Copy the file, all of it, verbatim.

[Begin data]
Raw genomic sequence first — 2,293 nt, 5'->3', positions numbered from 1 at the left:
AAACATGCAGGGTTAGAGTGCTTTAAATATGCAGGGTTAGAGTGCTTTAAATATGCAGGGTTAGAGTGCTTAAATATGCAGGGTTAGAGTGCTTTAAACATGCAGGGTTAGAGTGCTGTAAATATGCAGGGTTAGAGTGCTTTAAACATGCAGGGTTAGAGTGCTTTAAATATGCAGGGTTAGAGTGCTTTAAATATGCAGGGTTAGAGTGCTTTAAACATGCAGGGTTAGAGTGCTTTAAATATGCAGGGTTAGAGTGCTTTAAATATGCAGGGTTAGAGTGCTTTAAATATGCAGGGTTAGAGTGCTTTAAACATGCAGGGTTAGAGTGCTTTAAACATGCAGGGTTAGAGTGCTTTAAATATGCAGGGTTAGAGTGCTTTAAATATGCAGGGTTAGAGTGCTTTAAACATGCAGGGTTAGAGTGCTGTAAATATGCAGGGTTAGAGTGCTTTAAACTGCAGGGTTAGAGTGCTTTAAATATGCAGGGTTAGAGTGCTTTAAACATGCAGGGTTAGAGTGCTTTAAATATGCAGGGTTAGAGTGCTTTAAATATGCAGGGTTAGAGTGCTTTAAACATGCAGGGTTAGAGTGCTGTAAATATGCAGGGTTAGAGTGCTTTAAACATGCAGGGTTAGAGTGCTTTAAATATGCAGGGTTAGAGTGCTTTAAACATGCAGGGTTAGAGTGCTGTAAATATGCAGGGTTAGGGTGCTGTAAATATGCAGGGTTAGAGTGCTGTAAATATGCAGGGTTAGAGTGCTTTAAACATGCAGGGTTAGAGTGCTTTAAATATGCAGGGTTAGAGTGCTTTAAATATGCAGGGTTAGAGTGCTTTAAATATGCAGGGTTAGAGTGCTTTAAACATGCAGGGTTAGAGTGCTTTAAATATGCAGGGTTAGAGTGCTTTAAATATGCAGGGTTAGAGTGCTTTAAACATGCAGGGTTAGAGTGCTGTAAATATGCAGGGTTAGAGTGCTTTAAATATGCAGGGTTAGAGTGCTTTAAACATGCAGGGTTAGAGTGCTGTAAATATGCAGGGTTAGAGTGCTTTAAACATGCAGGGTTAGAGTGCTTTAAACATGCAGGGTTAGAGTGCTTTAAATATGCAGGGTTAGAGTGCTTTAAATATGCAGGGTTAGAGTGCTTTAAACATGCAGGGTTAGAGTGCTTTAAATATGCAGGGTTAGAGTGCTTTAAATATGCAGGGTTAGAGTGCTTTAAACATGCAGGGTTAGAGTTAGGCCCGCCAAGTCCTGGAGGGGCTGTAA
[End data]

Raw genomic sequence first — 2,293 nt, 5'->3', positions numbered from 1 at the left:
AAACATGCAGGGTTAGAGTGCTTTAAATATGCAGGGTTAGAGTGCTTTAAATATGCAGGGTTAGAGTGCTTAAATATGCAGGGTTAGAGTGCTTTAAACATGCAGGGTTAGAGTGCTGTAAATATGCAGGGTTAGAGTGCTTTAAACATGCAGGGTTAGAGTGCTTTAAATATGCAGGGTTAGAGTGCTTTAAATATGCAGGGTTAGAGTGCTTTAAACATGCAGGGTTAGAGTGCTTTAAATATGCAGGGTTAGAGTGCTTTAAATATGCAGGGTTAGAGTGCTTTAAATATGCAGGGTTAGAGTGCTTTAAACATGCAGGGTTAGAGTGCTTTAAACATGCAGGGTTAGAGTGCTTTAAATATGCAGGGTTAGAGTGCTTTAAATATGCAGGGTTAGAGTGCTTTAAACATGCAGGGTTAGAGTGCTGTAAATATGCAGGGTTAGAGTGCTTTAAACTGCAGGGTTAGAGTGCTTTAAATATGCAGGGTTAGAGTGCTTTAAACATGCAGGGTTAGAGTGCTTTAAATATGCAGGGTTAGAGTGCTTTAAATATGCAGGGTTAGAGTGCTTTAAACATGCAGGGTTAGAGTGCTGTAAATATGCAGGGTTAGAGTGCTTTAAACATGCAGGGTTAGAGTGCTTTAAATATGCAGGGTTAGAGTGCTTTAAACATGCAGGGTTAGAGTGCTGTAAATATGCAGGGTTAGGGTGCTGTAAATATGCAGGGTTAGAGTGCTGTAAATATGCAGGGTTAGAGTGCTTTAAACATGCAGGGTTAGAGTGCTTTAAATATGCAGGGTTAGAGTGCTTTAAATATGCAGGGTTAGAGTGCTTTAAATATGCAGGGTTAGAGTGCTTTAAACATGCAGGGTTAGAGTGCTTTAAATATGCAGGGTTAGAGTGCTTTAAATATGCAGGGTTAGAGTGCTTTAAACATGCAGGGTTAGAGTGCTGTAAATATGCAGGGTTAGAGTGCTTTAAATATGCAGGGTTAGAGTGCTTTAAACATGCAGGGTTAGAGTGCTGTAAATATGCAGGGTTAGAGTGCTTTAAACATGCAGGGTTAGAGTGCTTTAAACATGCAGGGTTAGAGTGCTTTAAATATGCAGGGTTAGAGTGCTTTAAATATGCAGGGTTAGAGTGCTTTAAACATGCAGGGTTAGAGTGCTTTAAATATGCAGGGTTAGAGTGCTTTAAATATGCAGGGTTAGAGTGCTTTAAACATGCAGGGTTAGAGTTAGGCCCGCCAAGTCCTGGAGGGGCTGTAA